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Where to start

A preconceived notion was that we would attempt to build on the C++ HCL (Hilbert Class Library) framework built by Bill Symes and Mark Gockenbach. This would allow us to leave numerical analysis and optimization to the mathematicians. This may be where we will end out; we hope so; but there are many other possibilities. We were surprised and disappointed to learn that the other three academic groups had the same difficulty we did, namely that a community of active C++ programmers did not emerge at their sites either. In other words, most geophysicists are too busy to go up the C++ learning curve and we cannot easily do what some of the contractors have done. Bill Symes at Rice has the most active academic geophysical C++ group, and the style there is that the math students code operators in Fortran 77 and the system built and maintained by Symes does the input/output, and optimization.

Fortran 90 (F90) is a potential alternative to C++ for breaking the constraints imposed by F77 shortcomings to geophysical inversion research. F90 is an advance over F77 in that it includes the modern idea of information hiding and complex data structures. The most important example of this is an operator like a sparse matrix and its adjoint being initialized by a geophysicist and being used by a mathematical optimizer. Fortran 90 should also offer us some advantages over C++ since compilers exist to parallelize F90, or the closely related HPF (High Performance Fortran), code on a variety of architectures, including our SGI Power Challenge and Connection Machine CM-5.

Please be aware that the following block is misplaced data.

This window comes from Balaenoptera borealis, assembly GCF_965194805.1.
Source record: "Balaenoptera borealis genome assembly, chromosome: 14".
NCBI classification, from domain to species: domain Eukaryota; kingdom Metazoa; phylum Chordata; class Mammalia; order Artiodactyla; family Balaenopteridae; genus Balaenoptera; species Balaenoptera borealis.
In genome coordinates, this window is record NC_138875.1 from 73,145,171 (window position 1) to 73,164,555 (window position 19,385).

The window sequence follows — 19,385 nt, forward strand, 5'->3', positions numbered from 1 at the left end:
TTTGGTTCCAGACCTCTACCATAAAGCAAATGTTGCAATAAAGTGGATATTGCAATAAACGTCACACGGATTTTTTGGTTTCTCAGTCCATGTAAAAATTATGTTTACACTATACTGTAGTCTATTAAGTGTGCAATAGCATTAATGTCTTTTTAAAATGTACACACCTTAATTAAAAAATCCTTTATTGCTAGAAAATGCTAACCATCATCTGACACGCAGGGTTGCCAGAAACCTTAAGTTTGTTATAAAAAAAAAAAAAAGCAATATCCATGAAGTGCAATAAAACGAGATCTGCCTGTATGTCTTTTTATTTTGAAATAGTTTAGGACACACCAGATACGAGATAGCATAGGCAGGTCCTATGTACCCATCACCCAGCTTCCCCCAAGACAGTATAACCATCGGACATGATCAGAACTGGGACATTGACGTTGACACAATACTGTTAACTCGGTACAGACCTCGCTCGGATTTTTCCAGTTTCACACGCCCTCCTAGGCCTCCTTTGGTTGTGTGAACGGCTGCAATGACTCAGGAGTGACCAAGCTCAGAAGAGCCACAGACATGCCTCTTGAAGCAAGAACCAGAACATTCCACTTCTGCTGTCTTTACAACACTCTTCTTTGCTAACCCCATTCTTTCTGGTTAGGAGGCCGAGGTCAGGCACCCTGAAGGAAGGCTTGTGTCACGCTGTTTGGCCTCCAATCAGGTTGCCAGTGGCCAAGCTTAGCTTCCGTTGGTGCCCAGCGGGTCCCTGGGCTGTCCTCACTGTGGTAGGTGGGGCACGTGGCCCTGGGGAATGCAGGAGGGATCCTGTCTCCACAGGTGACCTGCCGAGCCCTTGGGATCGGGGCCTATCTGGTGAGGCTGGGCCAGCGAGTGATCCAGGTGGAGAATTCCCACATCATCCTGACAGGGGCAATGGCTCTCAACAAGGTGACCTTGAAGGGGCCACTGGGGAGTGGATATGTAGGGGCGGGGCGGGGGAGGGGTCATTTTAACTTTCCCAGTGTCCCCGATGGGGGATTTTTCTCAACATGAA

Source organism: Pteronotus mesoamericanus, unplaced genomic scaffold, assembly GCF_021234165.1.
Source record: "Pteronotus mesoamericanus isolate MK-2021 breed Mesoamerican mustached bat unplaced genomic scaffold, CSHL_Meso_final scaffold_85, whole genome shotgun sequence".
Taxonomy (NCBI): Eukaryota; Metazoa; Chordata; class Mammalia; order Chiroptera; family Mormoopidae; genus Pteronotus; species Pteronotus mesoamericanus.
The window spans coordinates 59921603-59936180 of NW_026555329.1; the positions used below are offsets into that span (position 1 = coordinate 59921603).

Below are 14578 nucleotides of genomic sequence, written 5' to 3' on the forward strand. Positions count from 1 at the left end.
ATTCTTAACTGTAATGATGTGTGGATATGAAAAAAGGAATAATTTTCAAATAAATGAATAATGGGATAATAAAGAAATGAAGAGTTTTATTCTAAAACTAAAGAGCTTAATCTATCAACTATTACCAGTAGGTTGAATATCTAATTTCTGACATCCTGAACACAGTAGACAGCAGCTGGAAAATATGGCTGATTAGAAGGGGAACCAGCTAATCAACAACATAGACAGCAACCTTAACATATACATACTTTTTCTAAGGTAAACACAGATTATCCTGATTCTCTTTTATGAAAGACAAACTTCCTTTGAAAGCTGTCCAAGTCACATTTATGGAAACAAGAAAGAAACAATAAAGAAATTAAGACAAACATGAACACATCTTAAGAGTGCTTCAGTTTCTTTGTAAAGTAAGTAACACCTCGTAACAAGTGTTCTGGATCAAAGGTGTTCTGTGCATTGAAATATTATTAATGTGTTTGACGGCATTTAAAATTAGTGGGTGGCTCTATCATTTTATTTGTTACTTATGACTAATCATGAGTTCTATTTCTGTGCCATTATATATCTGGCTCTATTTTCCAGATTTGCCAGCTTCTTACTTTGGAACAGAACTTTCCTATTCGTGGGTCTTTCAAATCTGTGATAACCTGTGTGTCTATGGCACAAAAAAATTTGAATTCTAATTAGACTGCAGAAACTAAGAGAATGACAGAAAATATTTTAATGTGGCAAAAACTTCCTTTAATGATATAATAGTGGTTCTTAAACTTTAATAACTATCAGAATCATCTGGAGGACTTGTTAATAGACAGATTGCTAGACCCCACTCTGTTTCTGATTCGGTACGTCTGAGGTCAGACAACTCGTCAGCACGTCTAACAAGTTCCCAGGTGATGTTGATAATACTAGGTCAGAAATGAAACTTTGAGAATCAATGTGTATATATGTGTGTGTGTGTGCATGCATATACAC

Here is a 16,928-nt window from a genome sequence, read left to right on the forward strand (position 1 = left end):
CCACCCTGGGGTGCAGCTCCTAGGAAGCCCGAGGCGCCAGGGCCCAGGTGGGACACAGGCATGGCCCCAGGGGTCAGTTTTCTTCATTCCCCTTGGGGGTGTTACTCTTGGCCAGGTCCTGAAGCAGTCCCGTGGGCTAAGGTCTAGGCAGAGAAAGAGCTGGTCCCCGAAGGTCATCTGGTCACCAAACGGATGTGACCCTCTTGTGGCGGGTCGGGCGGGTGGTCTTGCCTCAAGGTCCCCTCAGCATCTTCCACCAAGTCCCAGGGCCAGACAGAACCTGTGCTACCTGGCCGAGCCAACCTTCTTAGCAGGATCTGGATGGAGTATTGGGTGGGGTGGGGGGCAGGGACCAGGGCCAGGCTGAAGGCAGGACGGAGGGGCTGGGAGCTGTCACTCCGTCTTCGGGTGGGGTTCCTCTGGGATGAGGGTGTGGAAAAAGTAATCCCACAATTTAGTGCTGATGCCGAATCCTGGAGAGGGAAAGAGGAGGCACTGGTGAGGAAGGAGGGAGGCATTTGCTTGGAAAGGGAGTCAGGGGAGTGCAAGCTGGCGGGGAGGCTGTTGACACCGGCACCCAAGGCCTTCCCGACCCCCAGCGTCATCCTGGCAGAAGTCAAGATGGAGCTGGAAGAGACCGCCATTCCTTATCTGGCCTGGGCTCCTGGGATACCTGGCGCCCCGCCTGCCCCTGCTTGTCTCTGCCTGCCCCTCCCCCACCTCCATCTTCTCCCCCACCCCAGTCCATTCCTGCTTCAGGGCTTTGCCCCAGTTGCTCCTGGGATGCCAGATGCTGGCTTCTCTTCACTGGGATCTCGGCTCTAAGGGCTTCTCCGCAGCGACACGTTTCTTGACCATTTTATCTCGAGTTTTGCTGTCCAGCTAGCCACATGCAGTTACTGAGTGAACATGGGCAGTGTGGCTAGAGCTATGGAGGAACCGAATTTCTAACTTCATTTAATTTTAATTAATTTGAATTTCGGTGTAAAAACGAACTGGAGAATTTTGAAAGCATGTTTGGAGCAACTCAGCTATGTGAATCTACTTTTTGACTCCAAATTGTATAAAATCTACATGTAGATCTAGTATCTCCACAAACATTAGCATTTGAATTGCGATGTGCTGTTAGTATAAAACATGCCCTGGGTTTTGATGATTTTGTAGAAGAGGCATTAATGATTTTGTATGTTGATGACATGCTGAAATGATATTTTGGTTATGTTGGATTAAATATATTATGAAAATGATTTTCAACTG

Both C++ and Fortran 90 have fairly recently matured to the stage where we can purchase compilers on all our general purpose workstations. F90 cannot be expected to reach the levels of conceptual abstraction possible in C++, but as a practical matter, we don't know how badly we really need such powerful abstractions. Also, it is too early to know if F90 will become a standard.


previous up next print clean
Next: JAVA Up: INTRODUCTION Previous: INTRODUCTION
Stanford Exploration Project
11/11/1997